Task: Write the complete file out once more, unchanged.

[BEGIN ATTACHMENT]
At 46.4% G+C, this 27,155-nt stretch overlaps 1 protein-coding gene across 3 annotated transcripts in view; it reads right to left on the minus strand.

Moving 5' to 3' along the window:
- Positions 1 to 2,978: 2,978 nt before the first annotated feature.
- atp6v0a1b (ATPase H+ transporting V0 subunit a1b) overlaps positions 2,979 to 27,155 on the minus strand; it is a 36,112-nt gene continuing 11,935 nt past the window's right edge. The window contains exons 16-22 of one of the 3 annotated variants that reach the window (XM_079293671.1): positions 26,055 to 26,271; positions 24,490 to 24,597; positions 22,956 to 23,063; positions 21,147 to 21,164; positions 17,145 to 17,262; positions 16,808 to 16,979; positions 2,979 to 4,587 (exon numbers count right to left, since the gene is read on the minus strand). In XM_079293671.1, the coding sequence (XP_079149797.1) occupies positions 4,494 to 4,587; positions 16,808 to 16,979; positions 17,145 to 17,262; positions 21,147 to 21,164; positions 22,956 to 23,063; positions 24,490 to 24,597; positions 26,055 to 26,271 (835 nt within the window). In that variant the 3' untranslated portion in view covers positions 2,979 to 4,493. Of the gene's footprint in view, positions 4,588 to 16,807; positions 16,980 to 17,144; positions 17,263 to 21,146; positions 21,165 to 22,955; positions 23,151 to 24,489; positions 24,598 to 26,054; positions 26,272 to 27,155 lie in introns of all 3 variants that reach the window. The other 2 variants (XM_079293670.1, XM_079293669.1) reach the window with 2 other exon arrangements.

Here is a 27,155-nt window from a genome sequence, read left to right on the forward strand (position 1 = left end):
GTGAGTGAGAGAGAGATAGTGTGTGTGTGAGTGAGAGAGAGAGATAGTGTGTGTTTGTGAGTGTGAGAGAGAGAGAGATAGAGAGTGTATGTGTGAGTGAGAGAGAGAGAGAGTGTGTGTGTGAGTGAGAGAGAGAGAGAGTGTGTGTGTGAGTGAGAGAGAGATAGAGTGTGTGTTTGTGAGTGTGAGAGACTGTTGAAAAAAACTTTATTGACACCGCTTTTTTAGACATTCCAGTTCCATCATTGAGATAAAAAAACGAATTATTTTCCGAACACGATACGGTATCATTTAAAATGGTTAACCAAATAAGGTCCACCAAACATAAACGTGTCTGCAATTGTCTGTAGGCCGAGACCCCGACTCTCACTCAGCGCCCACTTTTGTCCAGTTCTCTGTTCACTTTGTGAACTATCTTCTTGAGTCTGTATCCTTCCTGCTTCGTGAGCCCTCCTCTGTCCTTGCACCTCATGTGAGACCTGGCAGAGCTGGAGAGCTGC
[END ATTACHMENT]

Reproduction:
At 46.4% G+C, this 27,155-nt stretch overlaps 1 protein-coding gene across 3 annotated transcripts in view; it reads right to left on the minus strand.

Moving 5' to 3' along the window:
- Positions 1 to 2,978: 2,978 nt before the first annotated feature.
- atp6v0a1b (ATPase H+ transporting V0 subunit a1b) overlaps positions 2,979 to 27,155 on the minus strand; it is a 36,112-nt gene continuing 11,935 nt past the window's right edge. The window contains exons 16-22 of one of the 3 annotated variants that reach the window (XM_079293671.1): positions 26,055 to 26,271; positions 24,490 to 24,597; positions 22,956 to 23,063; positions 21,147 to 21,164; positions 17,145 to 17,262; positions 16,808 to 16,979; positions 2,979 to 4,587 (exon numbers count right to left, since the gene is read on the minus strand). In XM_079293671.1, the coding sequence (XP_079149797.1) occupies positions 4,494 to 4,587; positions 16,808 to 16,979; positions 17,145 to 17,262; positions 21,147 to 21,164; positions 22,956 to 23,063; positions 24,490 to 24,597; positions 26,055 to 26,271 (835 nt within the window). In that variant the 3' untranslated portion in view covers positions 2,979 to 4,493. Of the gene's footprint in view, positions 4,588 to 16,807; positions 16,980 to 17,144; positions 17,263 to 21,146; positions 21,165 to 22,955; positions 23,151 to 24,489; positions 24,598 to 26,054; positions 26,272 to 27,155 lie in introns of all 3 variants that reach the window. The other 2 variants (XM_079293670.1, XM_079293669.1) reach the window with 2 other exon arrangements.

Here is a 27,155-nt window from a genome sequence, read left to right on the forward strand (position 1 = left end):
GTGAGTGAGAGAGAGATAGTGTGTGTGTGAGTGAGAGAGAGAGATAGTGTGTGTTTGTGAGTGTGAGAGAGAGAGAGATAGAGAGTGTATGTGTGAGTGAGAGAGAGAGAGAGTGTGTGTGTGAGTGAGAGAGAGAGAGAGTGTGTGTGTGAGTGAGAGAGAGATAGAGTGTGTGTTTGTGAGTGTGAGAGACTGTTGAAAAAAACTTTATTGACACCGCTTTTTTAGACATTCCAGTTCCATCATTGAGATAAAAAAACGAATTATTTTCCGAACACGATACGGTATCATTTAAAATGGTTAACCAAATAAGGTCCACCAAACATAAACGTGTCTGCAATTGTCTGTAGGCCGAGACCCCGACTCTCACTCAGCGCCCACTTTTGTCCAGTTCTCTGTTCACTTTGTGAACTATCTTCTTGAGTCTGTATCCTTCCTGCTTCGTGAGCCCTCCTCTGTCCTTGCACCTCATGTGAGACCTGGCAGAGCTGGAGAGCTGC